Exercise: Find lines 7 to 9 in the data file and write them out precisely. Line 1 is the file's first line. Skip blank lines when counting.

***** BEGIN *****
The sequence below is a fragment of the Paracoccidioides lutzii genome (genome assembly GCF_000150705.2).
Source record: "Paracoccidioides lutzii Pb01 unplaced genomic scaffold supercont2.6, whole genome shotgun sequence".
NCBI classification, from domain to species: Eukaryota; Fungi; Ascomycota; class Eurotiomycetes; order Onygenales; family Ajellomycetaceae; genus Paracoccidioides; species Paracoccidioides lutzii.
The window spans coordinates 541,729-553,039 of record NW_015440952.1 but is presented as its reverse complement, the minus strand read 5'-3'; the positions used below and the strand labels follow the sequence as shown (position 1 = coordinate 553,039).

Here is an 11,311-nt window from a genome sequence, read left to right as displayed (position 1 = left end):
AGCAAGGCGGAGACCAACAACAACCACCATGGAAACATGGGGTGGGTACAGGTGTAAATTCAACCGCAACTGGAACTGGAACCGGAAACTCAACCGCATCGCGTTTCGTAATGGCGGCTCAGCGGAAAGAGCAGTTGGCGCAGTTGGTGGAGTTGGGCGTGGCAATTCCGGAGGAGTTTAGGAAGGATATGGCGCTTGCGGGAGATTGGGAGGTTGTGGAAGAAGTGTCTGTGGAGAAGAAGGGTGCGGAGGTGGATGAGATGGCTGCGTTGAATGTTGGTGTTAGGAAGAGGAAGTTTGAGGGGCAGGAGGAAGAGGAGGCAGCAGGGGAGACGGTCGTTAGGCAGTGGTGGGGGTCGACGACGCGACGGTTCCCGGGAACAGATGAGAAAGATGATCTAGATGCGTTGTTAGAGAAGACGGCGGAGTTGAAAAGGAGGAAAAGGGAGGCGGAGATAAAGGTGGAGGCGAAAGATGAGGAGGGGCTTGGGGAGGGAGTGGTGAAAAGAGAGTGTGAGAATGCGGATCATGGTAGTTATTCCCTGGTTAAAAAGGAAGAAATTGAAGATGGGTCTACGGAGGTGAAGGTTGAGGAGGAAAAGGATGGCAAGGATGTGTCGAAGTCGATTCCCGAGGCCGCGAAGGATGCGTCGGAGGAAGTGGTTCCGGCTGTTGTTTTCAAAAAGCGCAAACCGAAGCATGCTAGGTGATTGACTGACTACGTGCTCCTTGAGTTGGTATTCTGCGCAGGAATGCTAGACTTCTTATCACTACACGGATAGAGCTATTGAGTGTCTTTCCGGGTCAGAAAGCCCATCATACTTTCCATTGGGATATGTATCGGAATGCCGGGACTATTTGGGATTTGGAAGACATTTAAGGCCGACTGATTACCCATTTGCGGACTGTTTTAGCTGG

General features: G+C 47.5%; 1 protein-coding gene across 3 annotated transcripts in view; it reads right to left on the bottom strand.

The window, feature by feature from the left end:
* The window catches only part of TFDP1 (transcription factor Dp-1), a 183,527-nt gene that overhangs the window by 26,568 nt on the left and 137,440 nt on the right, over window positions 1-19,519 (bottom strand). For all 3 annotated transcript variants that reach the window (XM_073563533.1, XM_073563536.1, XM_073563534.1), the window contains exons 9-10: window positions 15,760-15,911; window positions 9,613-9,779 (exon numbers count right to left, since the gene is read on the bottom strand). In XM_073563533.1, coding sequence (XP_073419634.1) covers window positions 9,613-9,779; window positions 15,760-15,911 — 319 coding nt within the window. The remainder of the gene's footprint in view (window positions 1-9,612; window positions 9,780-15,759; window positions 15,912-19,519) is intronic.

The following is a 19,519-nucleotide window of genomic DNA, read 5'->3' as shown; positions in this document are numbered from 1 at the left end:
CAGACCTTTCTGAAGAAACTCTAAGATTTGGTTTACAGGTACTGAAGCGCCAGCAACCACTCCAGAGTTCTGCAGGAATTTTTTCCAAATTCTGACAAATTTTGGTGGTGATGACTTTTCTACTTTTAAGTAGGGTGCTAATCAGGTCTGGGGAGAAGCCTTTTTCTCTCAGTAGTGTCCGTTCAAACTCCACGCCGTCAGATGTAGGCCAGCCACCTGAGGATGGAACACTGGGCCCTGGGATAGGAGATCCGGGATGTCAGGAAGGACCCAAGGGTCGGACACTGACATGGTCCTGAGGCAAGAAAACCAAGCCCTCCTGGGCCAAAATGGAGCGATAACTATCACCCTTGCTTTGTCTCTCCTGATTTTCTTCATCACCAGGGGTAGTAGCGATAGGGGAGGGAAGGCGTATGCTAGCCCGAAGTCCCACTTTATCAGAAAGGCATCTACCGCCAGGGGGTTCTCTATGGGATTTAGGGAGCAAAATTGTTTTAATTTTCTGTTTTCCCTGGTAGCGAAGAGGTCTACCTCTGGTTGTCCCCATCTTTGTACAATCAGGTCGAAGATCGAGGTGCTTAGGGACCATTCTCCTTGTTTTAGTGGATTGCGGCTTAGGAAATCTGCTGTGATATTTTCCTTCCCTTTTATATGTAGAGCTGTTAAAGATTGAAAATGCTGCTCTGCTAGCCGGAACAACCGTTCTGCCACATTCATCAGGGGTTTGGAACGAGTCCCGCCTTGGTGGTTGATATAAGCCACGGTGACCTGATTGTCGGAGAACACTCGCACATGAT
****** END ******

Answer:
General features: G+C 47.5%; 1 protein-coding gene across 3 annotated transcripts in view; it reads right to left on the bottom strand.

The window, feature by feature from the left end:
* The window catches only part of TFDP1 (transcription factor Dp-1), a 183,527-nt gene that overhangs the window by 26,568 nt on the left and 137,440 nt on the right, over window positions 1-19,519 (bottom strand). For all 3 annotated transcript variants that reach the window (XM_073563533.1, XM_073563536.1, XM_073563534.1), the window contains exons 9-10: window positions 15,760-15,911; window positions 9,613-9,779 (exon numbers count right to left, since the gene is read on the bottom strand). In XM_073563533.1, coding sequence (XP_073419634.1) covers window positions 9,613-9,779; window positions 15,760-15,911 — 319 coding nt within the window. The remainder of the gene's footprint in view (window positions 1-9,612; window positions 9,780-15,759; window positions 15,912-19,519) is intronic.